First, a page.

“Don’t worry I’m not going to judge you too harshly. You’re fairly new to police work. But take my advice and don’t make a mistake like this again- never assume. We need solid facts, we question everything and everyone. Do not let your hunches lead your investigations.” When Kyle wanted to be he could look down at you and make you feel small. Rae never liked confrontation, or being made to feel inferior. But she knew you needed it to learn and grow as a person, especially as a police officer.
“Yes sir.” She rubbed the writing off the board in time for Jake to come off the phone and come over.
“Forensics have put it at the bottom of their list due to urgency. It’s been 36 years I’m sure a few extra weeks won’t hurt.” Raw nodded, she appreciated that but she still didn’t believe it to be right that the family had to wait so long for answers.
Rae returned home late that night. Jake and her had gone to dinner straight from the office and her hair was screaming for a hot shower.
They had spent the whole day in that basement sorting out the evidence and statements and trying to arrange the white board into a fact sheet. And all day she hadn’t been able to shake the face of Julia out of her mind.
Harriet was in the kitchen and despite it being nearly 9 she was cooking some noodles in a wok like she had never left university.
“Heya!” She squealed as she heard the door click shut. Quickly she turned the job down and almost danced out the hallway to greet Rae. “How was your first day as a detective? I want to know all about it- you hungry?”
Rae flung her coat over a hook by the door and kicked off her shoes into the other corner.
“No thanks, I’ve just had dinner with a colleague.”
Harriet had returned to the kitchen and was serving up her noodles as Rae made the way into their small lounge and slumped on the two seated pink sofa that was only in their house because it was going free on a Facebook add Harriet had seen.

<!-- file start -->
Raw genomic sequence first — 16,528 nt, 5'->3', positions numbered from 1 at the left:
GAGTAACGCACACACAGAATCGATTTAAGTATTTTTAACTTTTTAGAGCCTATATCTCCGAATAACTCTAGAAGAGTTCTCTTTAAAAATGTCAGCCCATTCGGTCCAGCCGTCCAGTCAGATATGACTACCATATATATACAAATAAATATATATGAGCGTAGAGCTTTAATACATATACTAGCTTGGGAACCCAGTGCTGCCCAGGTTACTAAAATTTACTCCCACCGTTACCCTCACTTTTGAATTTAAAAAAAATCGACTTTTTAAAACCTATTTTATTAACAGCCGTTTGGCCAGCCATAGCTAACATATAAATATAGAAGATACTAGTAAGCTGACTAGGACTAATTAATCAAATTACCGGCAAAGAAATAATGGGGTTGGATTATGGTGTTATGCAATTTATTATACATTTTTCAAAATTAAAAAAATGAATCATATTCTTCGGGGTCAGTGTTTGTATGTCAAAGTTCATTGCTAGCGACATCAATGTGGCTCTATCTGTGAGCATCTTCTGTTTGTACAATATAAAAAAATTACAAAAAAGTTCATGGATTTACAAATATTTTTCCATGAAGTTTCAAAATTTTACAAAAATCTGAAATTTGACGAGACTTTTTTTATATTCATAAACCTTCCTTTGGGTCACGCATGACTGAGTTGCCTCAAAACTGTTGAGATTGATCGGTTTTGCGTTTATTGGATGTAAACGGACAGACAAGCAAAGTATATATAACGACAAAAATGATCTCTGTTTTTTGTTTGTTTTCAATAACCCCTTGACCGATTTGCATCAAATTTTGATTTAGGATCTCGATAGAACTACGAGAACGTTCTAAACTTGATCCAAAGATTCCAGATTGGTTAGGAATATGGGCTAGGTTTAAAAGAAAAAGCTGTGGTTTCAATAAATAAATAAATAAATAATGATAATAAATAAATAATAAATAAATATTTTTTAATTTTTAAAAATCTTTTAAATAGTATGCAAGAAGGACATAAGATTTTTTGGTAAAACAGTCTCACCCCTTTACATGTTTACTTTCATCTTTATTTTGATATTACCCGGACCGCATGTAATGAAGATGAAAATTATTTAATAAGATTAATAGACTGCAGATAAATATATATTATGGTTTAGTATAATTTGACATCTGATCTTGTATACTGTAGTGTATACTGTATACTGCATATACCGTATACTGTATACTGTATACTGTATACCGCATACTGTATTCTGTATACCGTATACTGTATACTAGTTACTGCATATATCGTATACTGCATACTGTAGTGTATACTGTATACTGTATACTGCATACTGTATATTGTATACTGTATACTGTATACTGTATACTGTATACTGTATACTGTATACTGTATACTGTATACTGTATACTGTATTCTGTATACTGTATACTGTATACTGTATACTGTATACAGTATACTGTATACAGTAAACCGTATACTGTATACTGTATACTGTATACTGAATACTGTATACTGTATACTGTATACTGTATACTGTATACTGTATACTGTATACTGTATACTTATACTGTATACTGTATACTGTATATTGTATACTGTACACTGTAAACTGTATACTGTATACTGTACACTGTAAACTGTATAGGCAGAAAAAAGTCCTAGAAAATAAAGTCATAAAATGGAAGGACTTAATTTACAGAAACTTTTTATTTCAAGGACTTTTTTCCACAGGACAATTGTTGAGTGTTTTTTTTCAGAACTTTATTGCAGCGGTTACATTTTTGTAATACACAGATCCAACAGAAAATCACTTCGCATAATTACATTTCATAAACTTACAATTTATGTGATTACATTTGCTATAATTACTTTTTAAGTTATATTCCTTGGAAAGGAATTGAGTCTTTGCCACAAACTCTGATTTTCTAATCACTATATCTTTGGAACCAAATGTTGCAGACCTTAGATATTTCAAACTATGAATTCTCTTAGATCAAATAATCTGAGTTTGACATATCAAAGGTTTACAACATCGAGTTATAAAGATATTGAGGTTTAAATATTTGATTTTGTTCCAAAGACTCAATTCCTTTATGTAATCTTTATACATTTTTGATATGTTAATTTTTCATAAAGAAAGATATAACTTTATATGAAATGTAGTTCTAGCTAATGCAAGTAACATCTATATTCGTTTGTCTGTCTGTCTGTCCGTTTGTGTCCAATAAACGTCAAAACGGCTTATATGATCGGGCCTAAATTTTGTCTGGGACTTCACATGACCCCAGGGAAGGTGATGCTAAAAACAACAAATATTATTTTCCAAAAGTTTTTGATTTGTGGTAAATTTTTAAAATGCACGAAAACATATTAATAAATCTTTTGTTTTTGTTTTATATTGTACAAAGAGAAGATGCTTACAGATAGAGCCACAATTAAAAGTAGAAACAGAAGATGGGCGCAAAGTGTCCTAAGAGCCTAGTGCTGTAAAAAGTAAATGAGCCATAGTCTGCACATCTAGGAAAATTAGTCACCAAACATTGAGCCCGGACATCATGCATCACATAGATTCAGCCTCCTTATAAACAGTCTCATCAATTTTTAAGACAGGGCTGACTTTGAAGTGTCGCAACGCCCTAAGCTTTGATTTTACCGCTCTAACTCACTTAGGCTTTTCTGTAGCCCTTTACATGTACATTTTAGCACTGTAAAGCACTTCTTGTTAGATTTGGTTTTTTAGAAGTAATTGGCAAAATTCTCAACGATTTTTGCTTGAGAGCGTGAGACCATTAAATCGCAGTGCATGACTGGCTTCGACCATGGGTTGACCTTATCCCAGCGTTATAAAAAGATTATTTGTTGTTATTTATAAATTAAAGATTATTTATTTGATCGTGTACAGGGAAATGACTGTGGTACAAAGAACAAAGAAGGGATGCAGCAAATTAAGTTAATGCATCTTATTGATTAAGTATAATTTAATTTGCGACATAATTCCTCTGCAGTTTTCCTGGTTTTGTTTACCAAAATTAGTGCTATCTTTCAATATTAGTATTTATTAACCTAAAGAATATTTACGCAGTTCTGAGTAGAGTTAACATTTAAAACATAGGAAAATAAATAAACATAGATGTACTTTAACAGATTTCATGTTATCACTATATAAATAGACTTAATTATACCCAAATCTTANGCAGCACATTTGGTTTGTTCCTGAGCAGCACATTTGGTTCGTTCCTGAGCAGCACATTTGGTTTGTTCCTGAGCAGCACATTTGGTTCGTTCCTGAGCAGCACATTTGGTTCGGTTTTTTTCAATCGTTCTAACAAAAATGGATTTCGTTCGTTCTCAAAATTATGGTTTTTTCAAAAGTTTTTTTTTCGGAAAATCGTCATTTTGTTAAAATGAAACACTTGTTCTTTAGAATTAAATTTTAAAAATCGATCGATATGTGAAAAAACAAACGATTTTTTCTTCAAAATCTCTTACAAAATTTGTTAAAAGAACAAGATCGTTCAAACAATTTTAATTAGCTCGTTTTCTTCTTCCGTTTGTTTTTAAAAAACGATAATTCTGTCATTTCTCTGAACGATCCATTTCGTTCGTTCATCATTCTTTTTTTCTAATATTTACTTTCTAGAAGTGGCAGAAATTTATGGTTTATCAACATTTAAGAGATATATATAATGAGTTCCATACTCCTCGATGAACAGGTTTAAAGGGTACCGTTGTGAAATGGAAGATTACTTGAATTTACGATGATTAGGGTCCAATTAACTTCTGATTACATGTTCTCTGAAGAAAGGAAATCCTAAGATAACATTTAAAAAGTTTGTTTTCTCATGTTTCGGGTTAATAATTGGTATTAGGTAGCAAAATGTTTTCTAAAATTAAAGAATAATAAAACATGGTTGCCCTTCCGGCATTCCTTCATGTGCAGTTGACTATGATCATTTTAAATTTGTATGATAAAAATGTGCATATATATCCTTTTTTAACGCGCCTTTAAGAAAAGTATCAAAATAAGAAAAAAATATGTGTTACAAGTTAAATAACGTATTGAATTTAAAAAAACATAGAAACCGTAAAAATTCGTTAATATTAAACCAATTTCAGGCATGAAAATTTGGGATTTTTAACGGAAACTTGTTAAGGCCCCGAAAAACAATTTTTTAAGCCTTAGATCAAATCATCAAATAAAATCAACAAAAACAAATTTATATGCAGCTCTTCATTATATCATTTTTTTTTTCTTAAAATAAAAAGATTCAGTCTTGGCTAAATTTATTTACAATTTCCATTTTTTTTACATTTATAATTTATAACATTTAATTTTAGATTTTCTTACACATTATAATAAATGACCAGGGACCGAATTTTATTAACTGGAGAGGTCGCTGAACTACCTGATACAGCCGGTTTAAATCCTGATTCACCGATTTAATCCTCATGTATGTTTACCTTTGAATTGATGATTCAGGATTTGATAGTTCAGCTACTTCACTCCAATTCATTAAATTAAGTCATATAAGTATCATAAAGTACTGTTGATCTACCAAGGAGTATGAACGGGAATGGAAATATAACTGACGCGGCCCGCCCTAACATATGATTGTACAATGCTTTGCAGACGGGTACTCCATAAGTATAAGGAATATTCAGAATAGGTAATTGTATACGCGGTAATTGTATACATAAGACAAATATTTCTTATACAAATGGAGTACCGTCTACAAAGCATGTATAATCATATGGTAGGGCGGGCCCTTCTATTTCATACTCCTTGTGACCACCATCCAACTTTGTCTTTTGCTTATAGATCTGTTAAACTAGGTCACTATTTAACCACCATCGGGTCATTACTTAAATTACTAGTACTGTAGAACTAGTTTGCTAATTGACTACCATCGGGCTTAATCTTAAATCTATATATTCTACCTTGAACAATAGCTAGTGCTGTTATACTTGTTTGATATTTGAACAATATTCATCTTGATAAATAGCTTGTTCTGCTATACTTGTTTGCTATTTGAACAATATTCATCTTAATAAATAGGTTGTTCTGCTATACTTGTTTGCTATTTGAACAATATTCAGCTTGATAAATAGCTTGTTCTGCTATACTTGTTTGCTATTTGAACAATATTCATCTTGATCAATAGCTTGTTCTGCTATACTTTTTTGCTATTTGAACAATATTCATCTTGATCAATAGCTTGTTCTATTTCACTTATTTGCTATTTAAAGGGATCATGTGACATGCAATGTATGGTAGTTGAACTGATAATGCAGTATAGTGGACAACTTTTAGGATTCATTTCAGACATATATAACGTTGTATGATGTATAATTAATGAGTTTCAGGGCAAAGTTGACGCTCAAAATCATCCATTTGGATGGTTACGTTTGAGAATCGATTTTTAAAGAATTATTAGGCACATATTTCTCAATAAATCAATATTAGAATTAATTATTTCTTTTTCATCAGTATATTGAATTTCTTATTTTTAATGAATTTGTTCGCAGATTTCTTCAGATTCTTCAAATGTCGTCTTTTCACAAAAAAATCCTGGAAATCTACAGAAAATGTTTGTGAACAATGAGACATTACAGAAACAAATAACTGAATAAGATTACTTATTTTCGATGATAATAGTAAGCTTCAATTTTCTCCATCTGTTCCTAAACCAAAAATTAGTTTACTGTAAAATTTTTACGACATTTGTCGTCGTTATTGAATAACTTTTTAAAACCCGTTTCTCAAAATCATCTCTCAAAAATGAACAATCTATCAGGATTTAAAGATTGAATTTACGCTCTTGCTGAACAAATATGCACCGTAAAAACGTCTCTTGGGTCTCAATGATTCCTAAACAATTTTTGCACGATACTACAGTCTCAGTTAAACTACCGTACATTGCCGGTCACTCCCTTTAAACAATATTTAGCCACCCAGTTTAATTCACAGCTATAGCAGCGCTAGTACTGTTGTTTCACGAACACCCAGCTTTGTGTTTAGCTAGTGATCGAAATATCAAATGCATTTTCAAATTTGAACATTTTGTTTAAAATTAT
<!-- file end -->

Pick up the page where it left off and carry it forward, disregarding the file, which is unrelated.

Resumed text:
“You know it’s not like that, I don’t plan to date someone I work with. Especially since we are partners in a case.” She said fumbling around from the remote which had been shoved behind a patchwork pillow Harriet had sewn together way back in textiles at school. Some of the messy visible stitching had frayed and it wouldn’t be long before it got a decent sized hole. “And on a side note- I’m not actually a detective.”
Harriet came in and sat next to her crossed legs, both their eyes on the TV although they clearly weren’t interested in what was on it. It was more something to look at and distract them from the sound of creaking from next door and the loud pipes.
“Yeah yeah I’ve heard that before” she winked “so have you got a cool case?”
“I wouldn’t say cool- after all it’s a girls life and her whole family have spent 36 years wondering what happened to her.”
Rae reaches behind her head and removed the hairband that had been pulling tightly on her red curls. As she ran her hands through her hair and detangled some stubborn knots she felt like she could relax into the lumpy sofa.
“Yeah you’re right, sorry Rae.” She slurped you some noodles and then placed a hand on Raes leg, “Is this case going to be alright for you? Not too traumatic?”
Quickly wanting to change the conversation Rae stood up with a smile and shook off Harriets comment. But they had been friends far too long for Harriet not to see through her lies.
“I need a shower.”
“I second that, you stink of dust.” Harriet said picking up the cushion and tossing it in Raes direction. She missed but it didn’t stop Rae picking it up and throwing it back, narrowly missing the bowl of noodles. Harriet squealed and Rae ran upstairs to the bathroom smiling. Moving in with her best friend had been the best decision of her life.